Inside the Internet Computer’s Adoption of Network Nervous System Proposals

A description of the process that determines how the ICP voting community decides whether an NNS proposal is adopted or rejected.

By Lara Schmid, Researcher | DFINITY

The Network Nervous System (NNS) is the autonomous tokenized system that governs the Internet Computer blockchain in a completely open, decentralized manner, allowing it to be efficiently upgraded and expanded. It oversees network operations as well as the token economics that make it possible to use canister smart contracts to build DeFi and dapps, open internet services, and enterprise systems that are capable of securely operating at hyperscale.

Anyone in the world can participate in governance by staking ICP utility tokens in voting neurons, which receive rewards by voting on proposals submitted to the NNS. Anyone who stakes a neuron within the NNS can also submit a proposal to suggest changes to the Internet Computer Protocol, the blockchain’s code, or its parameters. The minimum stake to do so is one ICP token.

Recent NNS proposals adopted by the community include motion proposals to begin work to:

Significantly, all aspects of the Internet Computer, including governance, can be modified through NNS proposals, giving the ICP community the power to guide the blockchain’s evolution and optimize it for developers, entrepreneurs, and users. In all instances, ICP token holders use voting neurons to collectively decide whether a proposal should be adopted. If the proposal is adopted, the NNS automatically executes the proposed change.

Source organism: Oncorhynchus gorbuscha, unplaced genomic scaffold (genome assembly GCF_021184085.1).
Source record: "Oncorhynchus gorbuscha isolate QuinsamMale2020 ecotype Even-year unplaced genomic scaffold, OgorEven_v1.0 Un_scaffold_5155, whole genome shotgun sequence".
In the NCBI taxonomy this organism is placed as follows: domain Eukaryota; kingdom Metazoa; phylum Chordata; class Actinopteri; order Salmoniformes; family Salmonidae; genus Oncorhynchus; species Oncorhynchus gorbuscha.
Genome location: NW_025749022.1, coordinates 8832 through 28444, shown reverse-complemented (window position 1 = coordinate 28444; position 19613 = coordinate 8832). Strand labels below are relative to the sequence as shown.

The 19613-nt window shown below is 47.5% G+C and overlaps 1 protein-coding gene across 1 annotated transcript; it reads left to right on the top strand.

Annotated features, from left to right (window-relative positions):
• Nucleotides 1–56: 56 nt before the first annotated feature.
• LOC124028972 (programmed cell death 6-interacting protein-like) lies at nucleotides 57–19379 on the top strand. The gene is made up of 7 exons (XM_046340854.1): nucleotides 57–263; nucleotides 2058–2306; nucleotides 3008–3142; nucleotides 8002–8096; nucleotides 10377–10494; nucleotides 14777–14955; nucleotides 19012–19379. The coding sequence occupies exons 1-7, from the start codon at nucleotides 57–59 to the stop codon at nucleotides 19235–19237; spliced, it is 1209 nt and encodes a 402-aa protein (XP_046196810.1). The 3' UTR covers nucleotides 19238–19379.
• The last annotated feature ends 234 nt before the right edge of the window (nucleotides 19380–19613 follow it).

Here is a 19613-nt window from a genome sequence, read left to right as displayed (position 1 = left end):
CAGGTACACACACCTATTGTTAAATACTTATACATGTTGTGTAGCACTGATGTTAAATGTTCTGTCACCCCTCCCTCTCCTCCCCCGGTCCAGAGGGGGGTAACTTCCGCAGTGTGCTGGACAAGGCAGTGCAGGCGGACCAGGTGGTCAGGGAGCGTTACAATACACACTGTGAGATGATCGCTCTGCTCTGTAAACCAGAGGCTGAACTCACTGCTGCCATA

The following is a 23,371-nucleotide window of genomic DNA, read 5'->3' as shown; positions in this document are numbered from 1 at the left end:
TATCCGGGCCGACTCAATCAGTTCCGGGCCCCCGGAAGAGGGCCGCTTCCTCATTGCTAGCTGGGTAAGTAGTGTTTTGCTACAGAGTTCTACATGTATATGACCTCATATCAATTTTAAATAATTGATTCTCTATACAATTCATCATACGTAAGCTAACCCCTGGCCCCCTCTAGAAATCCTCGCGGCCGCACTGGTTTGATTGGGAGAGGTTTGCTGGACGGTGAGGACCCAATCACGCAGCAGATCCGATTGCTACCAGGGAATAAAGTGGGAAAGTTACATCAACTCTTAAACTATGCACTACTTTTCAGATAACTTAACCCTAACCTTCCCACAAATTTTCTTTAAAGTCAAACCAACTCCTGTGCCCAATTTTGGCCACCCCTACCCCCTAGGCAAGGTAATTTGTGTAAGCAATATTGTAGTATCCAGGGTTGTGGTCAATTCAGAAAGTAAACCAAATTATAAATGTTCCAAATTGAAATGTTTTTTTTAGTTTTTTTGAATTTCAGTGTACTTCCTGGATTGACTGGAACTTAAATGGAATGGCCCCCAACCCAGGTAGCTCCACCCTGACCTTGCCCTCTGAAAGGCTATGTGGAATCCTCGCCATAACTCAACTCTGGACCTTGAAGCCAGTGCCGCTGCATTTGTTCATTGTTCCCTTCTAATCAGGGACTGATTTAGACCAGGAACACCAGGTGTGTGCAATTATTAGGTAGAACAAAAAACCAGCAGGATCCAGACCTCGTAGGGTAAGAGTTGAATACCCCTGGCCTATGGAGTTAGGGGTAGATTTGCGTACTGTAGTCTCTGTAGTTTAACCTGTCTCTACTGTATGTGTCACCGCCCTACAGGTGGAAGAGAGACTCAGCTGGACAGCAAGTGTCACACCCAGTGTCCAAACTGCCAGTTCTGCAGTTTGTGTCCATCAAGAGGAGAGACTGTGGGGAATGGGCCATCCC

Following below is an explanation of the life cycle of a proposal and the rules that define when a proposal is accepted.

Current voting mechanism

Any user that stakes ICP tokens to create a neuron can submit a proposal by sending it to the governance canister, a canister smart contract on the NNS that stores two things:

a. Proposals, which are suggestions for how the Internet Computer should be changed that are voted on for approval.

b. Neurons, which determine who is allowed to participate in network governance.

Upon receiving a new proposal, the governance canister computes the voting power of each neuron and stores this together with the proposal. The sum of all of these voting powers also determines the total voting power that is associated with a given proposal. The voting power is freshly computed for each proposal because the neurons’ voting power changes over time. (Refer to the last two sections of this article for more information about how the voting power of each neuron is computed as a function of the neuron’s stake, dissolve delay, and age.)

Understanding the Internet Computer’s Network Nervous System, Neurons, and ICP Utility Tokens

Each proposal that is stored on the governance canister also has an associated proposal topic that specifies details concerning how the proposal will be processed if it is accepted and executed. Moreover, each proposal has an associated voting period, which determines the period of time over which votes for this proposal are accepted. The voting period is dependent on the proposal’s topic. For most proposals, the voting period is two days. The only exceptions are proposals with the topic #NeuronManagement and the topic #ExchangeRate, where the voting period is 12 hours.